What about those outside of the STEM skill sets? Medical, if seen as an extension of science, will never go away – you simply need to keep up with the latest advanced and treatments.

Two major problems were posed by Rainer Strack: the relative lack of workers of 15 to 65 and skill mismatch.

The talk identified several key solutions to the problem, ranging from immigration to job training to automation.


As an industrial engineer, I can see the rush to automation occurring, as it already occurs as labor prices rise. Close the border to illegal immigrants, and we’ll see the farmers who rely on migrant laborers automate the way corn and wheat farmers already rely on tractors and combines. China is already seeing a decline in manufacturing employment as a percentage of the workforce as they automate factories to replace masses of human beings. Quality of production goes up, while you decrease the need to shut down for human needs. The TED talk did bring up how the rise of automation may decrease the labor shortage while exacerbating the skill mismatch.

Reducing the need for bodies to do basic assembly, something someone with an 8th grade education could do, raises demand for engineers, mechanics and other skilled or college educated labor.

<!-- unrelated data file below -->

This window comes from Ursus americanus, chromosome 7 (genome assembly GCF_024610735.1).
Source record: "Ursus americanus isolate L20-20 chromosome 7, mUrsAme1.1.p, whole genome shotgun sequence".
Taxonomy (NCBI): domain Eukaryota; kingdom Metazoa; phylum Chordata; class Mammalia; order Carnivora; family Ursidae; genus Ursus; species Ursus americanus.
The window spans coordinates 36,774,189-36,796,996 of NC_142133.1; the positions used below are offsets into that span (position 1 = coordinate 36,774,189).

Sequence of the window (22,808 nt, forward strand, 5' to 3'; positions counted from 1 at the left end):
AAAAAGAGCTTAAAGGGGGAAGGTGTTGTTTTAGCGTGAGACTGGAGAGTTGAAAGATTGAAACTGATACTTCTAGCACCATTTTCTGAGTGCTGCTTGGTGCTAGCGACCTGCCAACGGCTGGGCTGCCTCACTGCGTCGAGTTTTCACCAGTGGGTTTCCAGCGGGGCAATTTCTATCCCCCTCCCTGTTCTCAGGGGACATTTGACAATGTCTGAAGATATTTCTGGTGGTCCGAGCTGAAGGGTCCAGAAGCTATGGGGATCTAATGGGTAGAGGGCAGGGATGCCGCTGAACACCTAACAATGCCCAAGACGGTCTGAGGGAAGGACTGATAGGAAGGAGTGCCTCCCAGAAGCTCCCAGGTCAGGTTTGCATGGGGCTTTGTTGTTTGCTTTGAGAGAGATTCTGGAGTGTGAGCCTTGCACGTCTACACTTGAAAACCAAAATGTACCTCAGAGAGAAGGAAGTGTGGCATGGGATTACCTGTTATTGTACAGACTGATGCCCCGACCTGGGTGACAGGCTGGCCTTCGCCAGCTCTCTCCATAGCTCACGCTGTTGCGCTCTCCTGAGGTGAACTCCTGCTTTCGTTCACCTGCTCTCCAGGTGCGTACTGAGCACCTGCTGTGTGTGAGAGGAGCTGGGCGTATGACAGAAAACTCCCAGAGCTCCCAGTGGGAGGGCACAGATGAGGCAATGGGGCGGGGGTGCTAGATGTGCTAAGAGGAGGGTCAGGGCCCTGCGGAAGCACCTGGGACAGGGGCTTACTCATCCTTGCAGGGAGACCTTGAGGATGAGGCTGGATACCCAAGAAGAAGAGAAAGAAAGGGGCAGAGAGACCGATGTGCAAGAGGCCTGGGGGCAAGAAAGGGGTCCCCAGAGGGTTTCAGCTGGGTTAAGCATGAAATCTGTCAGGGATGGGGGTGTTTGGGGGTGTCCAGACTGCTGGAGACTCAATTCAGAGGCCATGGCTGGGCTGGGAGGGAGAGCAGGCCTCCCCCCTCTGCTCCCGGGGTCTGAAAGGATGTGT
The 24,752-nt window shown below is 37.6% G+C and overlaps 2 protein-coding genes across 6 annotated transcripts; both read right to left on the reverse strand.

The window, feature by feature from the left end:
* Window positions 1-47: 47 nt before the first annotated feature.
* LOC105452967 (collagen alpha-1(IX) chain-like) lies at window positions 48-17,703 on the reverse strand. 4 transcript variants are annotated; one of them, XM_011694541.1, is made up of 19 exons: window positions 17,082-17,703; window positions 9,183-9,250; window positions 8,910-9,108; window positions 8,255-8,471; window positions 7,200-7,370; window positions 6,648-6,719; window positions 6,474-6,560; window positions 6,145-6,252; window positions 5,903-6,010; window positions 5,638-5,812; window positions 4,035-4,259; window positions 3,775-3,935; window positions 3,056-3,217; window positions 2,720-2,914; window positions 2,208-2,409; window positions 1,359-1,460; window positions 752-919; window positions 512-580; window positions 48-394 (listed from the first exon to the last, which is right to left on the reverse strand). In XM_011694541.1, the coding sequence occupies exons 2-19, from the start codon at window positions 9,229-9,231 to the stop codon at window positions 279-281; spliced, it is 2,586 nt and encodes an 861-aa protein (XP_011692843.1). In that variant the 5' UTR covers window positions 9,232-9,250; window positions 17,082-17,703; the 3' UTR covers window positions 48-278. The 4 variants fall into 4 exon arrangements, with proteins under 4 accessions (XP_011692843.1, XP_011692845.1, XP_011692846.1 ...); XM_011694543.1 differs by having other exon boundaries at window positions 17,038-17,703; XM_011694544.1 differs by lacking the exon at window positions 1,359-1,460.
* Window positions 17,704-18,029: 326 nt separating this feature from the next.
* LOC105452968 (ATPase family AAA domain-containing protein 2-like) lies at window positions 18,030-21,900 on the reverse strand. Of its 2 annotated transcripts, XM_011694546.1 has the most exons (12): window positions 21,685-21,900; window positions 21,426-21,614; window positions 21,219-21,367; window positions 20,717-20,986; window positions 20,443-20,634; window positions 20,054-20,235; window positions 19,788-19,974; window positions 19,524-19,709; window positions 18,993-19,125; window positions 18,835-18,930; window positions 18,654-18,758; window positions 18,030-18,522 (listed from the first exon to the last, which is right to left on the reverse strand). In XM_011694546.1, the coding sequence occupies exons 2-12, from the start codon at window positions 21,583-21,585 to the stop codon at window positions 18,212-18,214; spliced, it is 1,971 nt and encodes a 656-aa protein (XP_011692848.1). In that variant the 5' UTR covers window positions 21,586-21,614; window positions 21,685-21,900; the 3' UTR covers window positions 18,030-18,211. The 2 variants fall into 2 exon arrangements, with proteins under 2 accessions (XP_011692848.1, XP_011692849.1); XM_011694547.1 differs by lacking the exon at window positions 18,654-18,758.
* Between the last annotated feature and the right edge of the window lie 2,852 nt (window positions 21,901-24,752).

In short, automation reduces the body count in the short term but the skills mismatch in the long term. However, I expect automation to continue as a solution to the potential future labor crisis. In fact, automation will likely continue even if unemployment were to spike again, because of the overall cost savings automation tends to yield unless the work is inferior to that done by a person or humans refuse to accept machines doing the work.

Skills Mismatch

Skills mismatch is a term for the gap between the skills employers need and the skills potential employees have. It is exemplified with the jokes about liberal arts majors asking, “Would you like fries with that?” Simply earning a college degree does not qualify one for an office job, especially as automation moves into the back office.